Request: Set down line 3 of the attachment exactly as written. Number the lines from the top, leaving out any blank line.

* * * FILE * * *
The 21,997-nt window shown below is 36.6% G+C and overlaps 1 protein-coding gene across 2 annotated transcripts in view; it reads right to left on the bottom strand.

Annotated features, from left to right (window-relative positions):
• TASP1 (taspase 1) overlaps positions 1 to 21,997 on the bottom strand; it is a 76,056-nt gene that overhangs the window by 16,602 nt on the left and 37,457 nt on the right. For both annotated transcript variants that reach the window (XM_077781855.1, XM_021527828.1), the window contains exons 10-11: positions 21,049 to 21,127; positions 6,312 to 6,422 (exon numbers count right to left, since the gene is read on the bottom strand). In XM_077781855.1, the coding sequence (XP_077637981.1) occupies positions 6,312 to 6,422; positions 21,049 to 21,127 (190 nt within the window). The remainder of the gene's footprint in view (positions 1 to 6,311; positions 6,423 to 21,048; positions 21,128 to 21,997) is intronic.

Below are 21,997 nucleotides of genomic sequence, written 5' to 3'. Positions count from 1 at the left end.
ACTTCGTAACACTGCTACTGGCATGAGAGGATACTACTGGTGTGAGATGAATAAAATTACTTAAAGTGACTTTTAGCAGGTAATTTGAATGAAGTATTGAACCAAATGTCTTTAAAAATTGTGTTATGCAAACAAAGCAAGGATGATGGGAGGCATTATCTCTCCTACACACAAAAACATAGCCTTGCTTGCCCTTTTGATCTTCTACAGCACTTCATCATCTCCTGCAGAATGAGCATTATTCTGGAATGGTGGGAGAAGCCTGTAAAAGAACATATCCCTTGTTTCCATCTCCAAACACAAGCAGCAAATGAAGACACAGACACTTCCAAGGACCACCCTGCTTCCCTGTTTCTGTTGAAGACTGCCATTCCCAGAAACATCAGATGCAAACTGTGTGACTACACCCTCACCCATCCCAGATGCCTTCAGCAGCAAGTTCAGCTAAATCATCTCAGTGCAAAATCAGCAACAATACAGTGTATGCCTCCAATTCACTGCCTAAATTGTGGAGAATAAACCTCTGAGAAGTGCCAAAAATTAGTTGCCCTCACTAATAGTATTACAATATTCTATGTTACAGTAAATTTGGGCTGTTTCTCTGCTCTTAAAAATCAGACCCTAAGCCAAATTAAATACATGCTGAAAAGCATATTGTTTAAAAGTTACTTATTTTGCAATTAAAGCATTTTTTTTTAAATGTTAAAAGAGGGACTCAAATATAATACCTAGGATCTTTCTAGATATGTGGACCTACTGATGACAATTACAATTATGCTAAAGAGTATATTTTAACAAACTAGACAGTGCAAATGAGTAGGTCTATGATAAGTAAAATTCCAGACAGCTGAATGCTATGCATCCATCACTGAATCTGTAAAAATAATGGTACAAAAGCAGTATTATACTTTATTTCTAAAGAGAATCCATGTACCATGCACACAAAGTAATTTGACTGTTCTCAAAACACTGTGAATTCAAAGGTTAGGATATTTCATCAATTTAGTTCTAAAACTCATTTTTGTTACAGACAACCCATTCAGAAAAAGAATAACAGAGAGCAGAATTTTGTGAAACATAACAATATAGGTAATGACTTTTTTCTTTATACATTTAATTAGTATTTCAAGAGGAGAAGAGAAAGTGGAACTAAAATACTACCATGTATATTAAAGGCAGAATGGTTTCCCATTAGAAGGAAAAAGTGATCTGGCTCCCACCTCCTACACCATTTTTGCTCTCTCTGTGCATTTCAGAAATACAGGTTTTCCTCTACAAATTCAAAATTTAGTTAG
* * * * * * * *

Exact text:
• TASP1 (taspase 1) overlaps positions 1 to 21,997 on the bottom strand; it is a 76,056-nt gene that overhangs the window by 16,602 nt on the left and 37,457 nt on the right. For both annotated transcript variants that reach the window (XM_077781855.1, XM_021527828.1), the window contains exons 10-11: positions 21,049 to 21,127; positions 6,312 to 6,422 (exon numbers count right to left, since the gene is read on the bottom strand). In XM_077781855.1, the coding sequence (XP_077637981.1) occupies positions 6,312 to 6,422; positions 21,049 to 21,127 (190 nt within the window). The remainder of the gene's footprint in view (positions 1 to 6,311; positions 6,423 to 21,048; positions 21,128 to 21,997) is intronic.